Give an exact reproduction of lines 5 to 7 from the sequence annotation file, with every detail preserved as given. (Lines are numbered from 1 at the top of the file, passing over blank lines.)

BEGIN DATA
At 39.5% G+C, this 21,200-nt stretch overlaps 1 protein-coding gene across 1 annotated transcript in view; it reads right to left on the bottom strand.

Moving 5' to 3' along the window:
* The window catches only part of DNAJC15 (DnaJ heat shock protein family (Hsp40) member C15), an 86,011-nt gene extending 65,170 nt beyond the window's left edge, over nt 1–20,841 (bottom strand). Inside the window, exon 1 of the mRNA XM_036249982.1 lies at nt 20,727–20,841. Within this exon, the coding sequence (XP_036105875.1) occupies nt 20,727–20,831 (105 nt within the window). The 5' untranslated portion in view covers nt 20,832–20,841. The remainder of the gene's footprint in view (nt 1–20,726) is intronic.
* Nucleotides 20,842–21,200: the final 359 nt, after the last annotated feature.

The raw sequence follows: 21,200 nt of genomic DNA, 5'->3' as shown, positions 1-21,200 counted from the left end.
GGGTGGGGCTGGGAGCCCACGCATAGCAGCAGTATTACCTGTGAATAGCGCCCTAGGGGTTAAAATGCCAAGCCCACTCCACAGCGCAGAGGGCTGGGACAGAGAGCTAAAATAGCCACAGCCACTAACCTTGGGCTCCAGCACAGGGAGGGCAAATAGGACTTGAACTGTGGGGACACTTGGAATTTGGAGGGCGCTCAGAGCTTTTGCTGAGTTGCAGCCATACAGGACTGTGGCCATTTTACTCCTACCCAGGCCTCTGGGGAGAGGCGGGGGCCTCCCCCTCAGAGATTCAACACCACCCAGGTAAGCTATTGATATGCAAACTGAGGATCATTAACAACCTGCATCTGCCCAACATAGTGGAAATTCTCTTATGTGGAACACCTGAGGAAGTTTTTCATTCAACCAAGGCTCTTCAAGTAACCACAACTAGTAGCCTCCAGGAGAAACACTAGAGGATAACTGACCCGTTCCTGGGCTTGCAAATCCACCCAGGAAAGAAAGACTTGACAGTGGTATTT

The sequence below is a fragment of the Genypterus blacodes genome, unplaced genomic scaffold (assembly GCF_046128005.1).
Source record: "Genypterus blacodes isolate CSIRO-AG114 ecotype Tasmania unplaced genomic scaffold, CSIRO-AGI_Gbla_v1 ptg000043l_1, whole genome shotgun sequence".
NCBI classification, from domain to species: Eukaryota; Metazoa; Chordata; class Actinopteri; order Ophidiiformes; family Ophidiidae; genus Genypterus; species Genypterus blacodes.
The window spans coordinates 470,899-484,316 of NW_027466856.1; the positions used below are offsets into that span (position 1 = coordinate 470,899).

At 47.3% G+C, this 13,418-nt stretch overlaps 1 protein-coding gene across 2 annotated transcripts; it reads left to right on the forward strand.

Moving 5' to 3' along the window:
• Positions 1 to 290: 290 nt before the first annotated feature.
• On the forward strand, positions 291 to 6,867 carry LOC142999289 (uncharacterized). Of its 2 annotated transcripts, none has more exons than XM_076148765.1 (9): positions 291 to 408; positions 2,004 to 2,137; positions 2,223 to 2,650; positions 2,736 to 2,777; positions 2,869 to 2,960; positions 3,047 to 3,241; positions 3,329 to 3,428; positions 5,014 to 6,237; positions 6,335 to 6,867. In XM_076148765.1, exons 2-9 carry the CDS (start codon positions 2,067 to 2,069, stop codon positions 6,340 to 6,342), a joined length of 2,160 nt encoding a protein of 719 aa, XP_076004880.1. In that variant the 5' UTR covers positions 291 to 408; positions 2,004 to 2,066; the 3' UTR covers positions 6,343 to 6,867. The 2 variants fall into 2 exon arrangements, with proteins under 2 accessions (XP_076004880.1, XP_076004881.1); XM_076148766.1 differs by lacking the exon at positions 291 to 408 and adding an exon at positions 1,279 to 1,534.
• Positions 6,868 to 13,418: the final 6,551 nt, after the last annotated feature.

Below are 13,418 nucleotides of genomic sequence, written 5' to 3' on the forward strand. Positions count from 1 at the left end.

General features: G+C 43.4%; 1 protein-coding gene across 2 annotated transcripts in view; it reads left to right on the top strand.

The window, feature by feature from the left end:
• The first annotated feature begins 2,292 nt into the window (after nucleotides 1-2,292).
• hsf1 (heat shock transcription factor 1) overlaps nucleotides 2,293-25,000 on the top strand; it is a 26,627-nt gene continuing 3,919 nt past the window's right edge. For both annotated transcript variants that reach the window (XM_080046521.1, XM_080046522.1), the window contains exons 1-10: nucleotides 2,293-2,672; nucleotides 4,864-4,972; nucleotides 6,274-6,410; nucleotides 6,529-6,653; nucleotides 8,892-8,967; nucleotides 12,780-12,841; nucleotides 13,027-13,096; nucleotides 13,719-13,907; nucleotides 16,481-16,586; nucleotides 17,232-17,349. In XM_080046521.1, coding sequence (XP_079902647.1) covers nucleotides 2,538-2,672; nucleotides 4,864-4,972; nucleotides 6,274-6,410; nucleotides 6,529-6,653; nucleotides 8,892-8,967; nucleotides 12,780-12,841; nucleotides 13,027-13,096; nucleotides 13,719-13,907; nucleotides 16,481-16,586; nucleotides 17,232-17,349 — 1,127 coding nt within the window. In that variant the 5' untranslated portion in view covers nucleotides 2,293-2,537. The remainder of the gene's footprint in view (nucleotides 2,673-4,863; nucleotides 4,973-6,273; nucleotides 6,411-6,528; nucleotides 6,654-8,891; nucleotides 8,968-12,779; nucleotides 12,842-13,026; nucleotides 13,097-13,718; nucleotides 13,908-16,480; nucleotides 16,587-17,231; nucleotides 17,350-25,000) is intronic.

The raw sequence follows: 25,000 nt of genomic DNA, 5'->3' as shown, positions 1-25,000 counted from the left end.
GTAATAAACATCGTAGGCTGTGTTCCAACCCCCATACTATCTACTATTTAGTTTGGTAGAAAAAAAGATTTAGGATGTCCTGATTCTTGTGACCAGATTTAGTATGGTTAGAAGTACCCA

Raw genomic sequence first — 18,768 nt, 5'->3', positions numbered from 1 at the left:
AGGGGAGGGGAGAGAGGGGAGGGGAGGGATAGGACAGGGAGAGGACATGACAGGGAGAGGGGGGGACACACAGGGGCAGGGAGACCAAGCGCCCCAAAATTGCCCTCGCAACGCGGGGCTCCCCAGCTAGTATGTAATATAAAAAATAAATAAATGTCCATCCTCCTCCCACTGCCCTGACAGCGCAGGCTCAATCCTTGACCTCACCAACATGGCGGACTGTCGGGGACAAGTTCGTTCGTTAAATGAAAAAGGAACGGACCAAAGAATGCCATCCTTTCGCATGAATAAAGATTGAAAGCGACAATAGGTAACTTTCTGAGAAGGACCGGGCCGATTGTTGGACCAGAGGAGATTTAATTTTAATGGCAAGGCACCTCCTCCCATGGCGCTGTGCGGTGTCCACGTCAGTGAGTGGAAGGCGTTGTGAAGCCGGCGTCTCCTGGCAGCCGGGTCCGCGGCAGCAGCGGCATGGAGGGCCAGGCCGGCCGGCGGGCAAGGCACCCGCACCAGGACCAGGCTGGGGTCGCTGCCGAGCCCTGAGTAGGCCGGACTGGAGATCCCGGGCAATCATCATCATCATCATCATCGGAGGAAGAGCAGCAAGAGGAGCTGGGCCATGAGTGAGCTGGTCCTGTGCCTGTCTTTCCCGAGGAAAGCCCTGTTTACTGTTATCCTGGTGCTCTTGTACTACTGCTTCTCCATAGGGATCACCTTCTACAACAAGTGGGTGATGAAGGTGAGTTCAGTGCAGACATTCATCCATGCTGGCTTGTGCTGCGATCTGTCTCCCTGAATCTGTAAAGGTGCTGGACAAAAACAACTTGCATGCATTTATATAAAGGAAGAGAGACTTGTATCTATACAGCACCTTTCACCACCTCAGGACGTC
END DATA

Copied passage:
The raw sequence follows: 21,200 nt of genomic DNA, 5'->3' as shown, positions 1-21,200 counted from the left end.
GGGTGGGGCTGGGAGCCCACGCATAGCAGCAGTATTACCTGTGAATAGCGCCCTAGGGGTTAAAATGCCAAGCCCACTCCACAGCGCAGAGGGCTGGGACAGAGAGCTAAAATAGCCACAGCCACTAACCTTGGGCTCCAGCACAGGGAGGGCAAATAGGACTTGAACTGTGGGGACACTTGGAATTTGGAGGGCGCTCAGAGCTTTTGCTGAGTTGCAGCCATACAGGACTGTGGCCATTTTACTCCTACCCAGGCCTCTGGGGAGAGGCGGGGGCCTCCCCCTCAGAGATTCAACACCACCCAGGTAAGCTATTGATATGCAAACTGAGGATCATTAACAACCTGCATCTGCCCAACATAGTGGAAATTCTCTTATGTGGAACACCTGAGGAAGTTTTTCATTCAACCAAGGCTCTTCAAGTAACCACAACTAGTAGCCTCCAGGAGAAACACTAGAGGATAACTGACCCGTTCCTGGGCTTGCAAATCCACCCAGGAAAGAAAGACTTGACAGTGGTATTT

The sequence below is a fragment of the Genypterus blacodes genome, unplaced genomic scaffold (assembly GCF_046128005.1).